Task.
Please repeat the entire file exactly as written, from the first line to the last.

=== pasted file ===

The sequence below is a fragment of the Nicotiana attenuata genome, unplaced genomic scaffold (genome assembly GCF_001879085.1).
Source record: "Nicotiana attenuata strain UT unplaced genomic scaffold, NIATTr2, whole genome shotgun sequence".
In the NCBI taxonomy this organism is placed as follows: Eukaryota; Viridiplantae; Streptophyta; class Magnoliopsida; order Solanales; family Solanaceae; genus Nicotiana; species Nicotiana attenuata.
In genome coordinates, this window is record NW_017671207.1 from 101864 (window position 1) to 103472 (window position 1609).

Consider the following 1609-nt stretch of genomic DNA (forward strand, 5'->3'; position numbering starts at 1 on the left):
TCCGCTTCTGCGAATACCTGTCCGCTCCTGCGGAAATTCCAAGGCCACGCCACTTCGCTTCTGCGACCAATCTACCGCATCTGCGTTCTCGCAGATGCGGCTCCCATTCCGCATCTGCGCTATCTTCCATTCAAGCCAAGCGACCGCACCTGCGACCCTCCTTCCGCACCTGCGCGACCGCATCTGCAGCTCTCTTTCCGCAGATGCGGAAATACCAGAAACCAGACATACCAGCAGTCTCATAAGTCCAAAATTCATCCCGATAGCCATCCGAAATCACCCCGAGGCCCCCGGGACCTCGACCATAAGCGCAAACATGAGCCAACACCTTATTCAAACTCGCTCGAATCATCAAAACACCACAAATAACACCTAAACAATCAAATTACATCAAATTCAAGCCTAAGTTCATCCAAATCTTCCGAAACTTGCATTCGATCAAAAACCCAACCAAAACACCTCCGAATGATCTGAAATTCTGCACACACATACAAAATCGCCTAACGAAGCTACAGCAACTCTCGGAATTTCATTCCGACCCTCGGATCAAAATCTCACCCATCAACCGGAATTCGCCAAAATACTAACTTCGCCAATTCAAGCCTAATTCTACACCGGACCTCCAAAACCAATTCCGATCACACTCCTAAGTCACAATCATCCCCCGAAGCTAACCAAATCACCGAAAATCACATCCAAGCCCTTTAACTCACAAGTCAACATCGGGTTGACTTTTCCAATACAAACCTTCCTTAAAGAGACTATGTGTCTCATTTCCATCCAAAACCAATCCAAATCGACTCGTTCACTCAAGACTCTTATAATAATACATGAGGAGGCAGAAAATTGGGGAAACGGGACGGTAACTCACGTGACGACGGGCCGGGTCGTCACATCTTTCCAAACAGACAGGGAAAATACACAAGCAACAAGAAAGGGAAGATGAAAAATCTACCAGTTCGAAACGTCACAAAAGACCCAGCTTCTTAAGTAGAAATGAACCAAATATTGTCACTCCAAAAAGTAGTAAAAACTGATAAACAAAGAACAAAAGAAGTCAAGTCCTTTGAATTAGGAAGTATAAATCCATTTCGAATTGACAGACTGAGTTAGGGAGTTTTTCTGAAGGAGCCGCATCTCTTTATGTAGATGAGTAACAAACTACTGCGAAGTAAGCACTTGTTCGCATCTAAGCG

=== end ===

The sequence below is a fragment of the Nicotiana attenuata genome, unplaced genomic scaffold (genome assembly GCF_001879085.1).
Source record: "Nicotiana attenuata strain UT unplaced genomic scaffold, NIATTr2, whole genome shotgun sequence".
In the NCBI taxonomy this organism is placed as follows: Eukaryota; Viridiplantae; Streptophyta; class Magnoliopsida; order Solanales; family Solanaceae; genus Nicotiana; species Nicotiana attenuata.
In genome coordinates, this window is record NW_017671207.1 from 101864 (window position 1) to 103472 (window position 1609).

Consider the following 1609-nt stretch of genomic DNA (forward strand, 5'->3'; position numbering starts at 1 on the left):
TCCGCTTCTGCGAATACCTGTCCGCTCCTGCGGAAATTCCAAGGCCACGCCACTTCGCTTCTGCGACCAATCTACCGCATCTGCGTTCTCGCAGATGCGGCTCCCATTCCGCATCTGCGCTATCTTCCATTCAAGCCAAGCGACCGCACCTGCGACCCTCCTTCCGCACCTGCGCGACCGCATCTGCAGCTCTCTTTCCGCAGATGCGGAAATACCAGAAACCAGACATACCAGCAGTCTCATAAGTCCAAAATTCATCCCGATAGCCATCCGAAATCACCCCGAGGCCCCCGGGACCTCGACCATAAGCGCAAACATGAGCCAACACCTTATTCAAACTCGCTCGAATCATCAAAACACCACAAATAACACCTAAACAATCAAATTACATCAAATTCAAGCCTAAGTTCATCCAAATCTTCCGAAACTTGCATTCGATCAAAAACCCAACCAAAACACCTCCGAATGATCTGAAATTCTGCACACACATACAAAATCGCCTAACGAAGCTACAGCAACTCTCGGAATTTCATTCCGACCCTCGGATCAAAATCTCACCCATCAACCGGAATTCGCCAAAATACTAACTTCGCCAATTCAAGCCTAATTCTACACCGGACCTCCAAAACCAATTCCGATCACACTCCTAAGTCACAATCATCCCCCGAAGCTAACCAAATCACCGAAAATCACATCCAAGCCCTTTAACTCACAAGTCAACATCGGGTTGACTTTTCCAATACAAACCTTCCTTAAAGAGACTATGTGTCTCATTTCCATCCAAAACCAATCCAAATCGACTCGTTCACTCAAGACTCTTATAATAATACATGAGGAGGCAGAAAATTGGGGAAACGGGACGGTAACTCACGTGACGACGGGCCGGGTCGTCACATCTTTCCAAACAGACAGGGAAAATACACAAGCAACAAGAAAGGGAAGATGAAAAATCTACCAGTTCGAAACGTCACAAAAGACCCAGCTTCTTAAGTAGAAATGAACCAAATATTGTCACTCCAAAAAGTAGTAAAAACTGATAAACAAAGAACAAAAGAAGTCAAGTCCTTTGAATTAGGAAGTATAAATCCATTTCGAATTGACAGACTGAGTTAGGGAGTTTTTCTGAAGGAGCCGCATCTCTTTATGTAGATGAGTAACAAACTACTGCGAAGTAAGCACTTGTTCGCATCTAAGCG